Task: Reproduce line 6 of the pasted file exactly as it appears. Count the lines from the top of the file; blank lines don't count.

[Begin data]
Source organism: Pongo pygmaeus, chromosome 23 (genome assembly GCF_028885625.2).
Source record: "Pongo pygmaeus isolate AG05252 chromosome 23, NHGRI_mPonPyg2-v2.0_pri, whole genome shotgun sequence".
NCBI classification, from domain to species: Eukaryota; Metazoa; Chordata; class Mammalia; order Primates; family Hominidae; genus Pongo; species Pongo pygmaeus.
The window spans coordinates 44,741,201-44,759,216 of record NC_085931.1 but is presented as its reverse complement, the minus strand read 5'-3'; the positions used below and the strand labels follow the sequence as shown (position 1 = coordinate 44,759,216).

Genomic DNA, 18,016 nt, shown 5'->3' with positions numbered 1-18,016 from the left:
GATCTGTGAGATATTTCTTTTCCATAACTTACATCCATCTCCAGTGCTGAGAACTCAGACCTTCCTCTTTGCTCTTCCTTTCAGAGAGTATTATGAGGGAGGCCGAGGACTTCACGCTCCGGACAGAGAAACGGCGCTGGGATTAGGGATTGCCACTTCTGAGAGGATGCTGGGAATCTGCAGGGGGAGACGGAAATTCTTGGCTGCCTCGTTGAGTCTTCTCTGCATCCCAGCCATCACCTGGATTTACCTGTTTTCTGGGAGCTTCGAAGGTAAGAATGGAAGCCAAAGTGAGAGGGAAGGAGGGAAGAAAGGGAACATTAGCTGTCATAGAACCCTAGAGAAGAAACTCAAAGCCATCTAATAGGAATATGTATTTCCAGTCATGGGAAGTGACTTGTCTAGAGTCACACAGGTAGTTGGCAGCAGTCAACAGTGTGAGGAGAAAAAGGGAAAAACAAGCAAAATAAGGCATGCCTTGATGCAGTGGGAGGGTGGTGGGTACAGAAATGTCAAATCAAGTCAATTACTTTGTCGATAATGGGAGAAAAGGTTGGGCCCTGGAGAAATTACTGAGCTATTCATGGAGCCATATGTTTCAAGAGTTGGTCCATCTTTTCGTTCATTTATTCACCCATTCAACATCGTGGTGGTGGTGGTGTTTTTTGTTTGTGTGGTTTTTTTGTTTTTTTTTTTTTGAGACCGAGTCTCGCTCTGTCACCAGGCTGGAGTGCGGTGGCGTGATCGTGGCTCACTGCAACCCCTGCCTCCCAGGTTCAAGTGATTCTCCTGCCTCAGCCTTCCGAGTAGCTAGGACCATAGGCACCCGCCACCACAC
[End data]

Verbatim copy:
GATCTGTGAGATATTTCTTTTCCATAACTTACATCCATCTCCAGTGCTGAGAACTCAGACCTTCCTCTTTGCTCTTCCTTTCAGAGAGTATTATGAGGGAGGCCGAGGACTTCACGCTCCGGACAGAGAAACGGCGCTGGGATTAGGGATTGCCACTTCTGAGAGGATGCTGGGAATCTGCAGGGGGAGACGGAAATTCTTGGCTGCCTCGTTGAGTCTTCTCTGCATCCCAGCCATCACCTGGATTTACCTGTTTTCTGGGAGCTTCGAAGGTAAGAATGGAAGCCAAAGTGAGAGGGAAGGAGGGAAGAAAGGGAACATTAGCTGTCATAGAACCCTAGAGAAGAAACTCAAAGCCATCTAATAGGAATATGTATTTCCAGTCATGGGAAGTGACTTGTCTAGAGTCACACAGGTAGTTGGCAGCAGTCAACAGTGTGAGGAGAAAAAGGGAAAAACAAGCAAAATAAGGCATGCCTTGATGCAGTGGGAGGGTGGTGGGTACAGAAATGTCAAATCAAGTCAATTACTTTGTCGATAATGGGAGAAAAGGTTGGGCCCTGGAGAAATTACTGAGCTATTCATGGAGCCATATGTTTCAAGAGTTGGTCCATCTTTTCGTTCATTTATTCACCCATTCAACATCGTGGTGGTGGTGGTGTTTTTTGTTTGTGTGGTTTTTTTGTTTTTTTTTTTTTGAGACCGAGTCTCGCTCTGTCACCAGGCTGGAGTGCGGTGGCGTGATCGTGGCTCACTGCAACCCCTGCCTCCCAGGTTCAAGTGATTCTCCTGCCTCAGCCTTCCGAGTAGCTAGGACCATAGGCACCCGCCACCACAC